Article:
The Napier Heights Historic District was listed in the National Register of Historic Places on August 6, 2020. The nomination was sponsored by the Historic Macon Foundation, and consultant Victoria Hertwig prepared nomination materials.
The Napier Heights Historic District is a largely residential area located approximately two miles west of downtown Macon. The district is roughly bounded by Interstate 75 to the east, various residential streets to the south and north, and by historic properties directly west of Brentwood Avenue to the west.
The Napier Heights Historic District comprises several neighborhoods, platted and developed in a largely gridded pattern from 1887 through the early 1940s in response to population growth, growing demand for homes outside the urban core, and improved modes of transportation. The subdivisions within the Napier Heights Historic District include Huguenin Heights in the northeast portion of the district; Napier Heights East and Napier Heights West on the east and west of Pio Nono Avenue, respectively; Gray Commons in the southernmost portion of the district; Montpelier South, just north of Gray Commons; Sheridan Tract, in the east central portion of the district; and Cherokee Gardens in the west central portion of the district.
With the introduction of the electric streetcar in Macon in 1889, which replaced the horse-drawn streetcars introduced in 1871, further suburbanization to sparsely developed areas outside of the city core became more feasible and popular. Development of the Huguenin Heights subdivision began in 1887 during the use of the horse-drawn streetcar, but by the time the Napier Heights Historic District expanded significantly with the Napier Heights East and West subdivisions platted in 1895, Napier and Montpelier Avenues had active streetcar lines, and Macon in general had twenty miles of electric streetcar lines. This development continued through the 1940s aided by the streetcar and later the automobile. The Napier Heights Historic District is significant at the local level in the area of community planning and development under Criterion A as a good, representative example of a contiguous area of suburbs that were platted and developed in Georgia in the late 19th and early 20th centuries, first demonstrating characteristics of the streetcar suburb and later evolving to reflect the influence of the automobile on suburban development. The physical characteristics of the neighborhoods within the district, as well as the patchwork pattern by which they developed, mimic national residential building patterns affected by fluctuating economic conditions between the 1920s through the 1960s. The effect of factors that influenced development of the district, such as new transportation modes, changing cultural values, evolving real estate sales and marketing practices, and new construction methods are evident today.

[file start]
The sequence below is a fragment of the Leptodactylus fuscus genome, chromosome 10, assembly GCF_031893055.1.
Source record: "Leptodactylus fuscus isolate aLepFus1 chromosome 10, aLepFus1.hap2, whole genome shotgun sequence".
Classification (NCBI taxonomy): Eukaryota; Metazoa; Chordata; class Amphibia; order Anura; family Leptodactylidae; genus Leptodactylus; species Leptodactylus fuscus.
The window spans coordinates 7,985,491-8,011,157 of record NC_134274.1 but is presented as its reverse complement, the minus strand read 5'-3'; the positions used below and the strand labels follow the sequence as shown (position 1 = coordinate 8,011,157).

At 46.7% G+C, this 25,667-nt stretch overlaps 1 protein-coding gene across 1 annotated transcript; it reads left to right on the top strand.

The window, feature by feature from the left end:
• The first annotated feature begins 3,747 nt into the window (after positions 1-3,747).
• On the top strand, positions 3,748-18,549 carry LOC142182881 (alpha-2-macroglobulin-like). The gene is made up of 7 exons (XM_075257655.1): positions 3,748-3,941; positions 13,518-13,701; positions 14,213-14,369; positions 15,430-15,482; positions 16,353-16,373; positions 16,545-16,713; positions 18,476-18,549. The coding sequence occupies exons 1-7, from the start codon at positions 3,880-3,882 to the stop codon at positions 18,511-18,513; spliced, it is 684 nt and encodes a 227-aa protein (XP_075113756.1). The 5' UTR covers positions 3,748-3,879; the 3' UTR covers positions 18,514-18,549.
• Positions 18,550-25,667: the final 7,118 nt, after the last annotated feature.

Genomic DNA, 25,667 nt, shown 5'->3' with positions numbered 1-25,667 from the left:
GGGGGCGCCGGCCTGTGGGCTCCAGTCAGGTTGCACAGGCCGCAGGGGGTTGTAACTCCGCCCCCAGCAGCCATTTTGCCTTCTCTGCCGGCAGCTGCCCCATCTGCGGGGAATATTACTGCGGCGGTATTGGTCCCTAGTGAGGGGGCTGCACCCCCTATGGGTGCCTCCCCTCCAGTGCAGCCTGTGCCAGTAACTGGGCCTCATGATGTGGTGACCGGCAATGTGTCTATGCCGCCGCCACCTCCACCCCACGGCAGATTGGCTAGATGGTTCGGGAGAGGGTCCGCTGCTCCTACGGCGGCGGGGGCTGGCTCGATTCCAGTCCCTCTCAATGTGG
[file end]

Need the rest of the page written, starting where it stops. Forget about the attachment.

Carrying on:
The district is also locally significant in the area of architecture under Criterion C for its intact collection of significant architectural residential types and styles, as identified in Georgia’s Living Places: Historic Houses in Their Landscaped Settings, a statewide context. Houses in the district are good examples of the interpretation of these house types and styles by builders for moderate to upper middle-class housing in Macon. House types include a variety of cottages (gabled-wing, Georgian, Queen Anne, pyramid, side-gabled, English) as well as the Georgian house, shotgun, bungalow, American Small House, and Ranch house. Architectural styles present in the district include Queen Anne, Folk Victorian, English Vernacular Revival, Colonial Revival, Craftsman, Spanish Colonial Revival, and Dutch Colonial Revival. Additionally, the district is significant for its association with prominent Macon architects, including Claude W. Shelverton, William F. Oliphant, W. Elliott Dunwody, Jr., Alexander Blair, and Ellamae Ellis League.
The National Register of Historic Places is our country's official list of historic buildings, structures, sites, objects, and districts worthy of preservation. The National Register provides formal recognition of a property's architectural, historical, or archaeological significance. It also identifies historic properties for planning purposes and ensures that these properties will be considered in the planning of state or federally assisted projects. National Register listing encourages preservation of historic properties through public awareness, federal and state tax incentives, and grants. Listing in the National Register does not place obligations or restrictions on the use, treatment, transfer, or disposition of private property.
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For more information contact National Register and Survey Program Manager Stephanie Cherry-Farmer at 770-389-7843 and firstname.lastname@example.org.
For press inquiries contact Historic Preservation Division Outreach Program Manager Allison Asbrock at 770-389-7868 and email@example.com